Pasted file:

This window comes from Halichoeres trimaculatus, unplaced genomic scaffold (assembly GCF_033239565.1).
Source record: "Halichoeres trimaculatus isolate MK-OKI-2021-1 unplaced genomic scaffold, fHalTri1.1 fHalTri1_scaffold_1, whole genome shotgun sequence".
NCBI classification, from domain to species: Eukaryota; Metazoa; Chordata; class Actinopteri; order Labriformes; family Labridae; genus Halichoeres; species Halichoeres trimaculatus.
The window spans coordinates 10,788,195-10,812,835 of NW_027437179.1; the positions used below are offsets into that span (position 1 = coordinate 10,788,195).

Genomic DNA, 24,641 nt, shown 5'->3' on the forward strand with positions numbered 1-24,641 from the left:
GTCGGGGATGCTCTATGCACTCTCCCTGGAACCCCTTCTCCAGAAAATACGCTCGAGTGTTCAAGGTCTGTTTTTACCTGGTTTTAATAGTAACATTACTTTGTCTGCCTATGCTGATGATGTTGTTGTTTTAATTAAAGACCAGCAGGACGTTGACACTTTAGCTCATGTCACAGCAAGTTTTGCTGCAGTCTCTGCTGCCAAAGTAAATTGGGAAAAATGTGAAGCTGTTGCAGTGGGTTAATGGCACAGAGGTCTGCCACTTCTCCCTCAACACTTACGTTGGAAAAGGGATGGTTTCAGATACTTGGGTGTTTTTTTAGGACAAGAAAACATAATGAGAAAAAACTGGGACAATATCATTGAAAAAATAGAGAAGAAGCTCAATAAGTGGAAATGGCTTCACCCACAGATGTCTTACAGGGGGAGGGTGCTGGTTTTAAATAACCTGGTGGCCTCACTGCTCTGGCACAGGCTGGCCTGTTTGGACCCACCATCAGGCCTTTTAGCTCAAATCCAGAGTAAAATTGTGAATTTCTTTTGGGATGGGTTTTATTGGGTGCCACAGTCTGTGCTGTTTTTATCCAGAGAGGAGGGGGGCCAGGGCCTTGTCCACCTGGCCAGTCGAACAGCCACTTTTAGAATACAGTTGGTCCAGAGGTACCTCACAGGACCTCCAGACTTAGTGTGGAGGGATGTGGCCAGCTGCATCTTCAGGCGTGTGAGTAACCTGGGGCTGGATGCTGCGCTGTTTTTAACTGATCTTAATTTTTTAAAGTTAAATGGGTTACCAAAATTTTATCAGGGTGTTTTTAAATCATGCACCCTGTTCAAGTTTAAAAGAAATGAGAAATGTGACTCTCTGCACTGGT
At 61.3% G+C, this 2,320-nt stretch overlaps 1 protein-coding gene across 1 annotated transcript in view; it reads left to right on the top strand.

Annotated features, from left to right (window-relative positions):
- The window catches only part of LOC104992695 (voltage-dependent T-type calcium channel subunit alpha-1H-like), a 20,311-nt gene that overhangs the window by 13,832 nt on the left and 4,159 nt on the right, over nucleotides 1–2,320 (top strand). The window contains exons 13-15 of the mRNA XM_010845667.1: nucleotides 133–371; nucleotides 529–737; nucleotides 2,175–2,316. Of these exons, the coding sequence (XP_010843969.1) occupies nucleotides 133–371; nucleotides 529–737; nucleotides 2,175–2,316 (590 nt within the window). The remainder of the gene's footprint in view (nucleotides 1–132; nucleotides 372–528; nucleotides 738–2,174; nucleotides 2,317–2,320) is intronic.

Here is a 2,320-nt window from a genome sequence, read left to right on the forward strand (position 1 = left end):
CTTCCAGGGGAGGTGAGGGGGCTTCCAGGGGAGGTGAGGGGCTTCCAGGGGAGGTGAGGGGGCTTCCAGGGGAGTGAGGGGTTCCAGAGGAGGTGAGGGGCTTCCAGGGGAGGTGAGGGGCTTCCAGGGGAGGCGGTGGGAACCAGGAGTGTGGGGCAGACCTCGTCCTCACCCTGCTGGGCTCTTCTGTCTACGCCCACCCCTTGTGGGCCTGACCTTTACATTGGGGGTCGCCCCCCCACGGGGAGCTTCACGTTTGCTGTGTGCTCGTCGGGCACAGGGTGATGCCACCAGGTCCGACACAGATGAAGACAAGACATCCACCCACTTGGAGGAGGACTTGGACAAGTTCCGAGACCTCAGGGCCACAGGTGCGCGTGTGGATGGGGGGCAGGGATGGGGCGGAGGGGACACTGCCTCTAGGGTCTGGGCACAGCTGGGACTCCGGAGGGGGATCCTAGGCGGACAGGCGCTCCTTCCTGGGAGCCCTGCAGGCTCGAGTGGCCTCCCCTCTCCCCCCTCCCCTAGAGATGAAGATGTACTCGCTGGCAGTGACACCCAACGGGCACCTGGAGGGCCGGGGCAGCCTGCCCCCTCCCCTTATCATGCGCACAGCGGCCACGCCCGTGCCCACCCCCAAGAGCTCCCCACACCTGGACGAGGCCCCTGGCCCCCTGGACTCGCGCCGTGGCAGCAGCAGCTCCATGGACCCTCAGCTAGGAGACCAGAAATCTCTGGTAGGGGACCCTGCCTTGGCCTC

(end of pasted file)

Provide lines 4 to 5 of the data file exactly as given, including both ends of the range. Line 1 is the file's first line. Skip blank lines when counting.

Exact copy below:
The window spans coordinates 10,788,195-10,812,835 of NW_027437179.1; the positions used below are offsets into that span (position 1 = coordinate 10,788,195).

Genomic DNA, 24,641 nt, shown 5'->3' on the forward strand with positions numbered 1-24,641 from the left: